There is no appeal from orders regarding matters of evidence, so in this case defendant's only right of appeal would be after trial and conviction. (3 Witkin, Calif. Procedure, Appeal, § 19(e)). Moreover, criminal cases tried in municipal courts get special consideration; Tobriner, J., summarized the inadequacy of other remedies in these cases in Moore v. Municipal Court (1959) 170 Cal.App.2d 548, 552, 339 P.2d 196, 198: ‘The most recent cases recognize that the requirement that a defendant in a criminal case stand trial by a court which acts without or in excess of its jurisdiction is an imposition of personal hardship upon the defendant and a futile expense to the public. * * * The burden becomes particularly acute in a situation in which the defendant must appeal to the appellate department of the superior court and he has no remedy of certiorari. See Rescue Army v. Municipal Court, supra, 28 Cal.2d 460, [pp.] 465–466, 171 P.2d 8.'2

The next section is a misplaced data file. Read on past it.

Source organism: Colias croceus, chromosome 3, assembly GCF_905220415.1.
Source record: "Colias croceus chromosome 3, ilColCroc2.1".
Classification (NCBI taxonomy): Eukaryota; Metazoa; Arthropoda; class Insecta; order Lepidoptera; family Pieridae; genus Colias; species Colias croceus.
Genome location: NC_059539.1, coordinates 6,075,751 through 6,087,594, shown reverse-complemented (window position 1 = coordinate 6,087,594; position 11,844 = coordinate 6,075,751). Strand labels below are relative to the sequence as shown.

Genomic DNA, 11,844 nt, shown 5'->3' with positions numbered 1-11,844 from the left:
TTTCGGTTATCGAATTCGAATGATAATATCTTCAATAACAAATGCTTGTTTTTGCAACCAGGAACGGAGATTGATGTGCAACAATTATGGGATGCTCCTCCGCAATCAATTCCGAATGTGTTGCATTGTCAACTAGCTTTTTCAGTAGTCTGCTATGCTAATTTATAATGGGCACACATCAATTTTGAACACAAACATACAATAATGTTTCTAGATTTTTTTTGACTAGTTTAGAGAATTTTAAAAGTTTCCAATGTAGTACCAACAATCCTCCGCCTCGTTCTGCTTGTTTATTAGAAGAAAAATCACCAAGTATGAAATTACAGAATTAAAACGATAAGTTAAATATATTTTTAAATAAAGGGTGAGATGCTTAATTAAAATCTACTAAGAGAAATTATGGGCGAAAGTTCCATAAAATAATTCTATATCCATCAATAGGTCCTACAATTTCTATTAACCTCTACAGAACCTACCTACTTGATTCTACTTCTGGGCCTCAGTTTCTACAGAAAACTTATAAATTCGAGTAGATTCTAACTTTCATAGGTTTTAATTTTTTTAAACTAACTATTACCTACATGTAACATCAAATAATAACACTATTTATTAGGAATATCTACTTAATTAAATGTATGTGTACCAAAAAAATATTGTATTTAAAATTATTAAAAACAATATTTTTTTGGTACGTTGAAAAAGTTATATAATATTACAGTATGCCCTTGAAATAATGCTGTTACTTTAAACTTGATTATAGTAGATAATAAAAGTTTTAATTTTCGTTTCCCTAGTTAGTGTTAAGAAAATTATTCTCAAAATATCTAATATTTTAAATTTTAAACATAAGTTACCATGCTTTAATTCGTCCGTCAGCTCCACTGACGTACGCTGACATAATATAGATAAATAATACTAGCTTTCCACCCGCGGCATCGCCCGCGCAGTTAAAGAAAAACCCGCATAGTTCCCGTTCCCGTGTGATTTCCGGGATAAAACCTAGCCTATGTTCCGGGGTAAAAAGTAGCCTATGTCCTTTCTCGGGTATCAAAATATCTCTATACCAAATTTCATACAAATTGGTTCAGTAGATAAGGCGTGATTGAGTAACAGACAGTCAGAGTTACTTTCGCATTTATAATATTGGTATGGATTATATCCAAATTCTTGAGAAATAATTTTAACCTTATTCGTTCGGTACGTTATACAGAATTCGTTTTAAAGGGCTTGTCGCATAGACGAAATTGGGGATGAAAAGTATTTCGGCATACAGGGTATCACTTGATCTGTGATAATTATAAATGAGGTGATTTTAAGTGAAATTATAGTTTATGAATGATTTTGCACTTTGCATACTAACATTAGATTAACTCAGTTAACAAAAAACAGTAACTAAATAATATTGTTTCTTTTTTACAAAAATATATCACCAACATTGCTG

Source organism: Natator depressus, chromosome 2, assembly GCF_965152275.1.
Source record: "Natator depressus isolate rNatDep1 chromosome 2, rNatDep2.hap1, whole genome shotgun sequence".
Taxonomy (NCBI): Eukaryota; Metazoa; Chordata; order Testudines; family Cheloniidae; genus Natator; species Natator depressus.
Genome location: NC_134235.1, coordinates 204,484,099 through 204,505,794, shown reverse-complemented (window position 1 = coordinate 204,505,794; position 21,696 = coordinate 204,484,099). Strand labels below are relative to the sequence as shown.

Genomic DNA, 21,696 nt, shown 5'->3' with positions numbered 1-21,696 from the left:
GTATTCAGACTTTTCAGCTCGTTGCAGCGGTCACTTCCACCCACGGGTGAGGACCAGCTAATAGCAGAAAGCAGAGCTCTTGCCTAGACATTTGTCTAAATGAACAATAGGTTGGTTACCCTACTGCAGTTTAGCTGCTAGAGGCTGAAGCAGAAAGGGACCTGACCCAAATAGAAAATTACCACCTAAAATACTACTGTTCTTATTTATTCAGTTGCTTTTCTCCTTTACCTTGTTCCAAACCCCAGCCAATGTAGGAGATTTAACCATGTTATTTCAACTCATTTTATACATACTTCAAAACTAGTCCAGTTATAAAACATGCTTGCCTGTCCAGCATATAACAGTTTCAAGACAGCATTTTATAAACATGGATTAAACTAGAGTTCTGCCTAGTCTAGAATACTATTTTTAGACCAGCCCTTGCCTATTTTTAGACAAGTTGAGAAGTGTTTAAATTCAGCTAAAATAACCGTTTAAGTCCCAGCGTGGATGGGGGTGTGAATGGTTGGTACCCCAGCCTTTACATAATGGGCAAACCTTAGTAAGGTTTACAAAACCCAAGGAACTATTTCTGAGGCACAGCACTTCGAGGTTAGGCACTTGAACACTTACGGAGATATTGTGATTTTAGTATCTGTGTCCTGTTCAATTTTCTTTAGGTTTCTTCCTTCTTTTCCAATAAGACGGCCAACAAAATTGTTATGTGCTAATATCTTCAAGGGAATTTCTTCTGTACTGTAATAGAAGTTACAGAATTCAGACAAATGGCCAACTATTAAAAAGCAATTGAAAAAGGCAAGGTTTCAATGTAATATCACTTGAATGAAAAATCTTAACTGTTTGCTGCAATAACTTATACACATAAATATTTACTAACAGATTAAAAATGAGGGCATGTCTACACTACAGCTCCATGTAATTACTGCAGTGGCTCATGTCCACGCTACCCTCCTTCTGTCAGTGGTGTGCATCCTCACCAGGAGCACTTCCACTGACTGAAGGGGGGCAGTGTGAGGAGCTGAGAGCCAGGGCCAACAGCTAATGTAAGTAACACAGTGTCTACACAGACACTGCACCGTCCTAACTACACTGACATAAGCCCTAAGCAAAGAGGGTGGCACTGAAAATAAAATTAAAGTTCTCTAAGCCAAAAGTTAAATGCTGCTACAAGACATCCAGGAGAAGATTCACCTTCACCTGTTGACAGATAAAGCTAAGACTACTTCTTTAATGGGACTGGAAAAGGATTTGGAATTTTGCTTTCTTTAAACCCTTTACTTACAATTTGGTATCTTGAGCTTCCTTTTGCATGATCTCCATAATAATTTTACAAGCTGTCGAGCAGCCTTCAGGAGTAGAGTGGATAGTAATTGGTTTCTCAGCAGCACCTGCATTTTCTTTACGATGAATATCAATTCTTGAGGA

It is clear that if section 270e may not be applied as the court has applied it and if the interlocutory decree is not res judicata then petitioner's remedy of appeal after trial and conviction is not adequate and the trial court should be restrained from so proceeding at the trial. Such an application, if wrong, would constitute a denial of due process to petitioner. Since the possible denial of due process in this case would be an act in excess of jurisdiction, and since also the constitutional application of a statute is being attacked, prohibition is a proper remedy.
2. Section 270e.